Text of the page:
I know that I am a freak of nature. Our church is doing a sermon series on the financial crisis. When our pastor was talking about financial responsibility he mentioned three common pitfalls we should all avoid. When he asked everyone who had ever fallen into one of those pitfalls to raise their hand, I was about the only one who struggled to think of some reason to raise my hand.
Am I perfect financially? No. But I do follow some basic principles and guidelines that I have been taught since I was a child. Also, as I tell my husband, I am freakishly frugal. Fortunately for me, frugality has become somewhat fashionable. I saved almost all of my birthday checks and babysitting money throughout childhood. I saved a good portion of my summer job money, and had a summer job since I turned 15.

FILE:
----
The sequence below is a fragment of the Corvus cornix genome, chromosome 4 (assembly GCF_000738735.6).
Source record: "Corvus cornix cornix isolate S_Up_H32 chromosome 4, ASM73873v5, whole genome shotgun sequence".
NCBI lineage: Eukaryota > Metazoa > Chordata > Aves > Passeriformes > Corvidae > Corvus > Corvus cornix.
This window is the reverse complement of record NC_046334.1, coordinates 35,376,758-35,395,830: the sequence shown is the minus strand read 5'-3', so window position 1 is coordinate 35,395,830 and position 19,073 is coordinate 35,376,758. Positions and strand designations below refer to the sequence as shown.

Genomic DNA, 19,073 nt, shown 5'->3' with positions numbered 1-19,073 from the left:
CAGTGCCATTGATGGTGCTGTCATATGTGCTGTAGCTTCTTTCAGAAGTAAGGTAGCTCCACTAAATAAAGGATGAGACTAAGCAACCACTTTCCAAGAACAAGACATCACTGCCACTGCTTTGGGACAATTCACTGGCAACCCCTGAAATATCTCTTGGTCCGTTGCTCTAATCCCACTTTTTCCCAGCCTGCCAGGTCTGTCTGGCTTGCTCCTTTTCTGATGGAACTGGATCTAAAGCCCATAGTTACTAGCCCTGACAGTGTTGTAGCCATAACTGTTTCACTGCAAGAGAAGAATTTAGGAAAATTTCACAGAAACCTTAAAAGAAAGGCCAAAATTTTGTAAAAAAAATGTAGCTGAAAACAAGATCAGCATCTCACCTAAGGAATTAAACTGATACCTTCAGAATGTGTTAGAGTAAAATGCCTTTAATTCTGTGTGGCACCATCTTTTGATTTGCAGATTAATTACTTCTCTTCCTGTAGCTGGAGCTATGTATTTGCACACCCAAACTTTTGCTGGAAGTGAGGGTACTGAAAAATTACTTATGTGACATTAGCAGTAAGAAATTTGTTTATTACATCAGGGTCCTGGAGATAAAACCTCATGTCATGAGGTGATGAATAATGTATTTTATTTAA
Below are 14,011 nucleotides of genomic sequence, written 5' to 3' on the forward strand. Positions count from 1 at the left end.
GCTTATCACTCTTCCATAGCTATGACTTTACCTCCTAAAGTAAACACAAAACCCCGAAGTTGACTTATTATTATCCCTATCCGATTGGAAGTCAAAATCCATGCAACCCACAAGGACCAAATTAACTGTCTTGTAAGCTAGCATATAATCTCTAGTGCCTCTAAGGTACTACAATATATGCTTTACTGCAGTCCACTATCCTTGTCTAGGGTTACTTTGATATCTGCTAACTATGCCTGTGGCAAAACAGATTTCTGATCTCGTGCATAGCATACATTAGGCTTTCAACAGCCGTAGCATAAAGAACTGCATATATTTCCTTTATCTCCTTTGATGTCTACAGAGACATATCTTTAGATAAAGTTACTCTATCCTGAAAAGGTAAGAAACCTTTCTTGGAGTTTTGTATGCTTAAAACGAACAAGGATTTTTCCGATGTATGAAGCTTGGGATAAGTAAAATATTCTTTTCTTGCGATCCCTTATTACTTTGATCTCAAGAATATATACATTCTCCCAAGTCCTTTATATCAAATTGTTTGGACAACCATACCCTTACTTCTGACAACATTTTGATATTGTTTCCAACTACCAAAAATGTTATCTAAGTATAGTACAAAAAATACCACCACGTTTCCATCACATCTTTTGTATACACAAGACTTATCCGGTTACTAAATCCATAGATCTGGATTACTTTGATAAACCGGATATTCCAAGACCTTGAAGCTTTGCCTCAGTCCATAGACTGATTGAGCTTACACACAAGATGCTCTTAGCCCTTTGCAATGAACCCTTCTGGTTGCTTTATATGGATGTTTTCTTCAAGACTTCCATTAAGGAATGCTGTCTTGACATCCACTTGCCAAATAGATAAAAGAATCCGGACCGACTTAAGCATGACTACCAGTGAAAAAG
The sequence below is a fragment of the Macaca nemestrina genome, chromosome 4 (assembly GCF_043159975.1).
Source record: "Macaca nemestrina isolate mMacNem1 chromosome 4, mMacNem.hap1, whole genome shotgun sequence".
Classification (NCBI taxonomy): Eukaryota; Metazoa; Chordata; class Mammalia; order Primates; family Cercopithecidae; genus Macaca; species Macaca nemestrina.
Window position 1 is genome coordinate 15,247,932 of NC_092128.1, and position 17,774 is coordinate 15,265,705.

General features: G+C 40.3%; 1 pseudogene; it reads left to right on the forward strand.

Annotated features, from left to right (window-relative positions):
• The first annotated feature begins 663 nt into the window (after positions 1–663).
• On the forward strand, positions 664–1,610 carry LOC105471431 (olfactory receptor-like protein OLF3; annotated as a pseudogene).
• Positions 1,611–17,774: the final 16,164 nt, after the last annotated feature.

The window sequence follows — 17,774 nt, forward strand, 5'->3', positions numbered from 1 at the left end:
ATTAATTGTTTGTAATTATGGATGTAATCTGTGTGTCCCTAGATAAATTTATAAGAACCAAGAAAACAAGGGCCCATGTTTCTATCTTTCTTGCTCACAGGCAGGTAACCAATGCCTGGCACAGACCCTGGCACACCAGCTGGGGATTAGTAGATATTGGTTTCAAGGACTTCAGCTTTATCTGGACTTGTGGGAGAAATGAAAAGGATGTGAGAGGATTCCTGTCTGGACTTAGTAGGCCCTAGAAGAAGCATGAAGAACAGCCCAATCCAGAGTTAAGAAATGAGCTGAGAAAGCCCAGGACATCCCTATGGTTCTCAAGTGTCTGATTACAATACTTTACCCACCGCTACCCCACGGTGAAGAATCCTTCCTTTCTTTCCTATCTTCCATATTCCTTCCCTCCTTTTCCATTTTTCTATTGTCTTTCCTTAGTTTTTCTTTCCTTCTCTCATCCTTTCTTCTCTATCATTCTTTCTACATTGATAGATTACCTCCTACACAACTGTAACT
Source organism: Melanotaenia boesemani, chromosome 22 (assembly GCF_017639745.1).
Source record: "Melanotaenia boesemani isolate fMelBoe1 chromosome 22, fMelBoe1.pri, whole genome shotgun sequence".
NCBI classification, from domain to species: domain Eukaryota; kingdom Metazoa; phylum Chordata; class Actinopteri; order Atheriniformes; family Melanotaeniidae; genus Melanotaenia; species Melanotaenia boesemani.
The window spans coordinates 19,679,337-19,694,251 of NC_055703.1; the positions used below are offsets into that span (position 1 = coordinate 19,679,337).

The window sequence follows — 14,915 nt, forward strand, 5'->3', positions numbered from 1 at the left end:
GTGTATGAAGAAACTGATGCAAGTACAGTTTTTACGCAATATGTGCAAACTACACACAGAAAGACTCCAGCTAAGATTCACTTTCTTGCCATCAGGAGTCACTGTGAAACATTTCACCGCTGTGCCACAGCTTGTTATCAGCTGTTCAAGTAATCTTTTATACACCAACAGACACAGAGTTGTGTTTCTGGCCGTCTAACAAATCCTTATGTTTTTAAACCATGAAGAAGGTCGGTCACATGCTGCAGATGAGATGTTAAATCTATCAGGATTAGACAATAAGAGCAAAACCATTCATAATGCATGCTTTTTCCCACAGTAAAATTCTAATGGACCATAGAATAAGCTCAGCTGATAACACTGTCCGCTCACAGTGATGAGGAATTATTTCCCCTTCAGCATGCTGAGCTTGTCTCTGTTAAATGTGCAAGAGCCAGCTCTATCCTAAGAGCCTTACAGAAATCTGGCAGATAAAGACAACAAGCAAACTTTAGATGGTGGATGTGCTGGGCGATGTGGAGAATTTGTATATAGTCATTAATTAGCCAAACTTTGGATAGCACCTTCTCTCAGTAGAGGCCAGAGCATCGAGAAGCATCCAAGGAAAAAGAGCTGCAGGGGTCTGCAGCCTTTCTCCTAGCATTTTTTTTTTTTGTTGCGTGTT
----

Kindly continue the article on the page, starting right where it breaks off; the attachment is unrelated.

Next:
Did I splurge? A few times, but only for the really important things. I used a portion of money for a trip to visit a friend in Germany (I spent less than $700 including the plane ticket, train tickets, eating out, and small gifts). In high school and college, I bought a few books (mostly from a bargain rack), a few CDs, and quite a bit of candy. I also bought my own gas. Fortunately gas was cheap for me in high school. And one year of high school I gave two other girls rides to school and got gas money from them.
Since my parents provided a small clothing allowance and owned the car I drove, I had quite a bit of savings heading into college. They paid for the amount of tuition, room and board that wasn't covered by scholarships (about 8-10,000 a year). And I finished an undergraduate degree in 3 years.
Moral of the story? If you are born with a freakishly frugal nature, have parents who are willing to support what you do, and live in a way you can afford - you can avoid loans and live life in freedom. Even though I have changed jobs several times (always taking a paycut for some reason) and even had a brief period of unemployment, the end result of my frugal, savings-oriented nature is that I have always had enough to see me through the hard times.
Good luck in your own frugal adventure!